Rays, DeJesus agree to two-year contract
Versatile veteran an option in outfield, as designated hitter or off the bench
ST. PETERSBURG -- The Rays wanted to keep David DeJesus and the veteran outfielder wanted to remain with the club, so the two sides managed to find a middle ground to keep him with the team through the 2015 season.
"I think playing meaningful baseball was a high priority, and being back with [the Rays] and getting back with those guys, who I feel comfortable with, that is definitely something [I wanted to do]," DeJesus said. "I just wanted a fair deal. We worked toward it and we got it."
On Wednesday, the Rays and DeJesus agreed to a two-year, $10.5 million contract that includes a club option for 2016. The contract replaces the $6.5 million 2014 club option Tampa Bay had picked up on Sunday.
"Both sides approached this with the intent to get something done," said Rays executive vice president of baseball operations Andrew Friedman. "David wanted to be here, and we wanted him to be here. He does a lot of things that we value.
"He fit in extremely well for the time that he was here, and I think more than anything, us getting a chance to be around him -- and also probably as important as anything was getting a chance to watch how he takes care of himself -- gave us confidence and conviction that he would be able to remain a good player for at least the next two years."
The Rays began to negotiate with DeJesus shortly after the World Series.
"I knew the whole time what we were doing," DeJesus said. "My agents, ACES, did a great job of keeping me informed, and they were in touch with Andrew a lot and we knew what we were doing."
DeJesus, who turns 34 in December, was acquired from the Nationals on Aug. 23 after beginning the season with the Cubs. He played in 35 games (26 starts) for Tampa Bay, and he finished the season hitting a combined .251/.327/.402 with eight home runs and 52 runs scored.
DeJesus called the Rays' clubhouse "welcoming" when he joined the team, and he reiterated the importance he placed on playing for a contender and not a team that starts to plunge shortly after Opening Day and one where "you know your season is going to be a losing season."
"I feel excited to be back. Just to be around Joe Maddon and Andrew, they made it comfortable [to play for the Rays] and be myself out in the field," DeJesus said. "I think the contract worked out for both sides."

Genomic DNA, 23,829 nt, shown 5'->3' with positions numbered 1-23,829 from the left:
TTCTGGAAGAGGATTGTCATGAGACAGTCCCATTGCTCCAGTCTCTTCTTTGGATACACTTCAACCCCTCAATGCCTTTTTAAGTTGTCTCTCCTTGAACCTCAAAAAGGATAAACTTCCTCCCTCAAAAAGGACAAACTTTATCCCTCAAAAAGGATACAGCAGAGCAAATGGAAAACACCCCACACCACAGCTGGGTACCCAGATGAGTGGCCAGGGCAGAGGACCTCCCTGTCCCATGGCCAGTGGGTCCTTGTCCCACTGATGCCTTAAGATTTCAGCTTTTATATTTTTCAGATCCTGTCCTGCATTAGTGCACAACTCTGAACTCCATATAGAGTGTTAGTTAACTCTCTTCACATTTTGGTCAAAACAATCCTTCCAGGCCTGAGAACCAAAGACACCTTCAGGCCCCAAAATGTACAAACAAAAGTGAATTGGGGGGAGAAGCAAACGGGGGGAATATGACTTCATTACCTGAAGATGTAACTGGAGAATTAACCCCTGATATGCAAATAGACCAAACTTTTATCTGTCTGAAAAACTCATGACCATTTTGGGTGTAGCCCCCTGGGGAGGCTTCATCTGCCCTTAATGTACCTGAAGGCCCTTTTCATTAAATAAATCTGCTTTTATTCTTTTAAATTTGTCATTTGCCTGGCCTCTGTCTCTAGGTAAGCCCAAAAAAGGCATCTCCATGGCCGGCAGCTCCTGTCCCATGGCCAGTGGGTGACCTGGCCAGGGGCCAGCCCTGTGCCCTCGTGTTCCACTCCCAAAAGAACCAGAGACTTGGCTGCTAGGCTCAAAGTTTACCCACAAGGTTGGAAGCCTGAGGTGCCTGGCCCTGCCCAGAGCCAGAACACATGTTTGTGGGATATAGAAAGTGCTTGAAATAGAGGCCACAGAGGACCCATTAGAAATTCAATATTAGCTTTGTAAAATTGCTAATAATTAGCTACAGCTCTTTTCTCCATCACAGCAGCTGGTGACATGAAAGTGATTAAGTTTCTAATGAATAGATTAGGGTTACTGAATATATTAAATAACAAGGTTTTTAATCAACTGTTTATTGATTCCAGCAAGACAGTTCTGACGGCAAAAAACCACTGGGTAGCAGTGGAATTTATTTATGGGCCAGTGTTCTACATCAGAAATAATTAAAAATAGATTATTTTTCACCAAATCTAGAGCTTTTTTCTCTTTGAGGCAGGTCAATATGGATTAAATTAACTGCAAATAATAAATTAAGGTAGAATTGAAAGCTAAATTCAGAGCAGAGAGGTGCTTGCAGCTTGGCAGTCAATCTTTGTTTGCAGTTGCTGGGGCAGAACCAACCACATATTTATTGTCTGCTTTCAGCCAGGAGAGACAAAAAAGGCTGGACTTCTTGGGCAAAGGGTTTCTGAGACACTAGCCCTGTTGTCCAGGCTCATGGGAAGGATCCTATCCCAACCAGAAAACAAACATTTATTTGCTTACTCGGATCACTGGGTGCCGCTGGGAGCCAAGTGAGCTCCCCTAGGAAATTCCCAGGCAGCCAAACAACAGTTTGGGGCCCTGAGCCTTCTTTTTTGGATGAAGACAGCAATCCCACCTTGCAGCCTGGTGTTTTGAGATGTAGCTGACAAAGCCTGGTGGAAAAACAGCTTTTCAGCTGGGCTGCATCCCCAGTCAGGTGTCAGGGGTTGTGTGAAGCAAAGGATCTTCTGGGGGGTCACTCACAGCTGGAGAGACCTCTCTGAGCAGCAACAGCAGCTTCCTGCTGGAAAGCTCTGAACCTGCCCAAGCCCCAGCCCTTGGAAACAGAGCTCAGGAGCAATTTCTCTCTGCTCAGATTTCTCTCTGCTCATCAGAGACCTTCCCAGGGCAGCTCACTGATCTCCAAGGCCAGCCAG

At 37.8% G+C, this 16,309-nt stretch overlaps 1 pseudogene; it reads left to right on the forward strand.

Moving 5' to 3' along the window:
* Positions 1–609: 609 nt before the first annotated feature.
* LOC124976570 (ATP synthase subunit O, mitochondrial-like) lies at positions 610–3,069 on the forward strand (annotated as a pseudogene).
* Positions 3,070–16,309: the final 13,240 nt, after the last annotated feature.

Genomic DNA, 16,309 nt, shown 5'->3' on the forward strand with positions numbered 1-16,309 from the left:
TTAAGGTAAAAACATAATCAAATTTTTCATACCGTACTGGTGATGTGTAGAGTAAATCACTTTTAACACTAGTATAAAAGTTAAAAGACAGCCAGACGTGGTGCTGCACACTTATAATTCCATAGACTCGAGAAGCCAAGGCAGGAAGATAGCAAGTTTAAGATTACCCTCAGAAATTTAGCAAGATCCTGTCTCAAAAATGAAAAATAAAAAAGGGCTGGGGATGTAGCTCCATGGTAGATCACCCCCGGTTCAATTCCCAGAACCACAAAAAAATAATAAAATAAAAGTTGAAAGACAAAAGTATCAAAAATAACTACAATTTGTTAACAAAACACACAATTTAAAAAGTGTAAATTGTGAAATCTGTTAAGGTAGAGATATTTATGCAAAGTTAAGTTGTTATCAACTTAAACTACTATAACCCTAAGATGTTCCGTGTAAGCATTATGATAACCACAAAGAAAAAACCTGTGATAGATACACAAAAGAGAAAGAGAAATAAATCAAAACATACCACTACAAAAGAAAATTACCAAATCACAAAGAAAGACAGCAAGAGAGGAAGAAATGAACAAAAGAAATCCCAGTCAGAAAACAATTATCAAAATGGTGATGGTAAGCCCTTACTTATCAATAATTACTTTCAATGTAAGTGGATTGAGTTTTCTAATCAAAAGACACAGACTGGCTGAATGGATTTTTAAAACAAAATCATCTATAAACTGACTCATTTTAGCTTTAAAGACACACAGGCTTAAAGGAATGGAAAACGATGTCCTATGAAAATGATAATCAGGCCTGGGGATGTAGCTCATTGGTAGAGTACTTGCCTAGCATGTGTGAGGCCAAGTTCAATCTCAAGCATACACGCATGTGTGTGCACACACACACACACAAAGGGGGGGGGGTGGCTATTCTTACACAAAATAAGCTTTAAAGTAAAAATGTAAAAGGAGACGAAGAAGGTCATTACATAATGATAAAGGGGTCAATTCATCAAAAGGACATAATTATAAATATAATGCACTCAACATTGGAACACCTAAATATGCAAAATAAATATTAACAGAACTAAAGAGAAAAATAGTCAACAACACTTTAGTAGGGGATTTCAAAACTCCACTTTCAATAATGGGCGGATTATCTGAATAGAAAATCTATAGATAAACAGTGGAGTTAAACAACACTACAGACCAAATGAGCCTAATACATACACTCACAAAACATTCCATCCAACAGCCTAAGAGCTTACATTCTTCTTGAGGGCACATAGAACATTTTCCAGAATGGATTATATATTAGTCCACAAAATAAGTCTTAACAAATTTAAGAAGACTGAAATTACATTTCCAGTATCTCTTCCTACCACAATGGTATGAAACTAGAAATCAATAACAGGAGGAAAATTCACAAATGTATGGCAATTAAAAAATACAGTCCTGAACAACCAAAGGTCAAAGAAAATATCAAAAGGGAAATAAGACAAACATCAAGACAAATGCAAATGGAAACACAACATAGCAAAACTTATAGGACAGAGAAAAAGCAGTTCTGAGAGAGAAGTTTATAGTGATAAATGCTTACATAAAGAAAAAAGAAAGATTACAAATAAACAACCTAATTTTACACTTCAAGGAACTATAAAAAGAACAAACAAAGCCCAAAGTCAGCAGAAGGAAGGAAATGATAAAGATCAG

DeJesus also batted .341 (15-for-44) at Tropicana Field after joining Tampa Bay. After 11 Major League seasons, DeJesus holds a .279 career average with a .353 on-base percentage.
The Rays had always coveted DeJesus before finally acquiring him for a player to be named (left-hander Matthew Spann). Having him on their roster did nothing to diminish how the team felt about him.
Keeping DeJesus gives Tampa Bay flexibility in several areas. Not only does he provide a viable outfield option on any given night, he also can be plugged in for late-inning defense, pinch-running and pinch-hitting. In addition, DeJesus could get use as the left-handed component of a platoon at designated hitter.
"We really haven't talked about [how I will be used in 2014], but after being with Joe, I understand the way he plays the game," DeJesus said. "I understand my role. Whenever I'm put out there, [I] give my best and play the game with the passion that I have, and I don't expect Joe to play it any other way. That's all I really worry about."
Luke Scott has been penciled in as the team's DH the past two seasons, but he struggled to remain healthy and that translated to offensive numbers well below expectations. Scott is not expected to be back next season after receiving $6 million in 2012 and $2.75 million in '13 (which doesn't include the $1 million buyout the Rays paid prior to re-signing him).
Parting ways with Scott no doubt helped the Rays find money to allocate toward keeping DeJesus and could possibly help them keep Delmon Young, who came to the team late in the season and could be the right-handed part of a DH platoon.
Bill Chastain is a reporter for MLB.com. This story was not subject to the approval of Major League Baseball or its clubs.